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Burkett v. Doty

Supreme Court of California
Sep 8, 1917
176 Cal. 89 (Cal. 1917)


holding that an assignment of the mortgage was complete without placing it on the record

Summary of this case from Quintero Family Trust v. Onewest Bank


Sac. No. 2323.

September 8, 1917.

APPEAL from a judgment of the Superior Court of Butte County. H.D. Gregory, Judge.

The facts are stated in the opinion of the court.

Devlin Devlin, and Lon Bond, for Appellant.

Guy R. Kennedy, and W.H. Carlin, for Respondent.

The plaintiff appeals from the judgment.

The action is in claim and delivery for the possession of two promissory notes, or for the value thereof, in case a delivery cannot be had.

On September 25, 1911, Harry Harrington executed to Nellie Mead Doty three promissory notes and a mortgage to secure the same. The notes were each for $1,385.95 and were due respectively on October 1, 1912; October 1, 1913; October 1, 1914. Nellie Mead Doty was the wife of the defendant, W.M. Doty. The notes and mortgage were her separate property. This action concerns the two notes falling due in 1913 and 1914, respectively.

The answer denies that the plaintiff is the owner, or is entitled to the possession, of the two notes, alleges that the note falling due on October 1, 1913, was indorsed by said Nellie Mead Doty to the defendant prior to her death, and that the note falling due October 1, 1914, was her property at the time of her death; that the defendant has been appointed the administrator of her estate, and that he now holds the last-named note as such administrator.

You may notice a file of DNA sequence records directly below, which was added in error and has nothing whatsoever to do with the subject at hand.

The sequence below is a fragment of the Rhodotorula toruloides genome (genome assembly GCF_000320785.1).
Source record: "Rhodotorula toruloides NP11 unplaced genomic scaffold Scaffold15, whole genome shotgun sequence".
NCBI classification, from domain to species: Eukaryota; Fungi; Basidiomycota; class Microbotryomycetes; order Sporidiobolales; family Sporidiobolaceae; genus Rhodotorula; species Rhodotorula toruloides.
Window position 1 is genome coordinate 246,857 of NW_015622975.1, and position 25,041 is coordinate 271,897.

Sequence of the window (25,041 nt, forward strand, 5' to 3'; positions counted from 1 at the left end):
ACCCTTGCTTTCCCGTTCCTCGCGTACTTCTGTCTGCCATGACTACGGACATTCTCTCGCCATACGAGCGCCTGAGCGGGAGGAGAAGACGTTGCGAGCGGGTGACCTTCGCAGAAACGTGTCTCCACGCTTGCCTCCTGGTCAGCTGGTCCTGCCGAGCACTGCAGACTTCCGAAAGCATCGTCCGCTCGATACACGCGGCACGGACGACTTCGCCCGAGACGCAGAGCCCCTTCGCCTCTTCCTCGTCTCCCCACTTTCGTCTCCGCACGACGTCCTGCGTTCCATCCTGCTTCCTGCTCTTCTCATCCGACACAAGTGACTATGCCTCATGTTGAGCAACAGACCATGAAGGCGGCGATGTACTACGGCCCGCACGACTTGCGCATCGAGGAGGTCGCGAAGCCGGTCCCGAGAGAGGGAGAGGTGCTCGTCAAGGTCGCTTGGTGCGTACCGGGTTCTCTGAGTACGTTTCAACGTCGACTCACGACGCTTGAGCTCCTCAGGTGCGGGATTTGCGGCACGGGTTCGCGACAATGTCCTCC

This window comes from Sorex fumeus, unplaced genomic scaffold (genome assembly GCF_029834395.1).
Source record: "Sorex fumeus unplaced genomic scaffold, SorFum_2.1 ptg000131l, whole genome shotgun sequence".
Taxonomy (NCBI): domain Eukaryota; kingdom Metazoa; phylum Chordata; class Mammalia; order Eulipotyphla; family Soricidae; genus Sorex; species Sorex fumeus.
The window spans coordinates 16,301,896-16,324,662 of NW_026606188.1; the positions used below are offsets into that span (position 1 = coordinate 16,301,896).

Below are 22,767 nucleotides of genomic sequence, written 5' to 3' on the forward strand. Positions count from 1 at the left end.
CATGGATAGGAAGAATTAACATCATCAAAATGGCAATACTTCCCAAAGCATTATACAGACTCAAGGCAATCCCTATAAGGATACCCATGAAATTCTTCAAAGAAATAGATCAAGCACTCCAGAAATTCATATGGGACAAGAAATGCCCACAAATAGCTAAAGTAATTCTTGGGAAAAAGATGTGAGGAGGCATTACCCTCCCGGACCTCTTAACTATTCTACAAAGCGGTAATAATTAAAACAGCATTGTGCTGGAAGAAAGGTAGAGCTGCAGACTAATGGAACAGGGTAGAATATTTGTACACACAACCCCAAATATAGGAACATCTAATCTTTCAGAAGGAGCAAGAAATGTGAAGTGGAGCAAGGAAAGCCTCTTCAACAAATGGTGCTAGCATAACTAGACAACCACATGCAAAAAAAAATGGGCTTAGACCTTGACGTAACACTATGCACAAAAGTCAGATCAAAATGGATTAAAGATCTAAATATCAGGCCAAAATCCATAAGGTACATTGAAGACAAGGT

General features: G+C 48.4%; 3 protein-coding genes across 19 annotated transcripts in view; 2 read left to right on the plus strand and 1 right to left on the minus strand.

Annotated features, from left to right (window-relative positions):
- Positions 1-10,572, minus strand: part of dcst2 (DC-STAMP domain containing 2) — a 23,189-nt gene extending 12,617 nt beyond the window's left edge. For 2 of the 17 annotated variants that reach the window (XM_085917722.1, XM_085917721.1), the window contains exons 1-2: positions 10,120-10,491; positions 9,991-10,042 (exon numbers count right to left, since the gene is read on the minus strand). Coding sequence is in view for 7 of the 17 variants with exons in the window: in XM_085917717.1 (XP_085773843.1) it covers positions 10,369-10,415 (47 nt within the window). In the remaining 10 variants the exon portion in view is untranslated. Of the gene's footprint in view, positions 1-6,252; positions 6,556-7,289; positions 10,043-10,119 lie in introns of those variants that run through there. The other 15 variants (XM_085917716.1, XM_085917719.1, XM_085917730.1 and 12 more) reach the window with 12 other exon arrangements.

The findings of the court, in effect, are that the plaintiff is not, and never has been, the owner of the notes in controversy; that Nellie Mead Doty died on July 18, 1912; that the defendant has been duly appointed, and now is, the administrator of her estate, and, as such administrator, holds the possession and title to both of said notes for the benefit of such estate. Thereupon judgment was given for the defendant.

The essential facts are not disputed. On December 30, 1911, Nellie M. Doty was the owner of said notes. At that time they were not in her immediate possession but were deposited in a tin box kept by her in the vault of the Sacramento Valley Bank at the town of Biggs, and, except as presently stated, they remained there until her death. On December 30, 1911, she duly signed, acknowledged before a notary public, and delivered to Emma M. Burkett, the plaintiff, an instrument in writing which declares that Nellie Mead Doty, in consideration of ten dollars, "by these presents assigns to the party of the second part," the notes and mortgage aforesaid, describing them particularly. The party of the second part was Emma M. Burkett. The instrument differed from the ordinary assignment only in that it contained a clause as follows: "This assignment of said mortgage is not to be placed as of record during the lifetime of Nellie Mead Doty, the party of the first part." There was in fact no valuable consideration for the assignment. There is neither an allegation nor a finding that it was made with intent to defraud the creditors of the assignor, or that it was fraudulent or void as to such creditors.

The introduction of the instrument with the notary's certificate of acknowledgment thereof was prima facie evidence of the due execution thereof. (Code Civ. Proc., sec. 1948) There was no evidence to the contrary. The instrument was introduced in evidence by the plaintiff and was in her possession. There is no evidence tending to show that the delivery thereof to her was made for any other purpose than that of completing its due execution as an assignment. The notes and mortgage described therein were not produced or delivered to Emma M. Burkett at that time, or at all.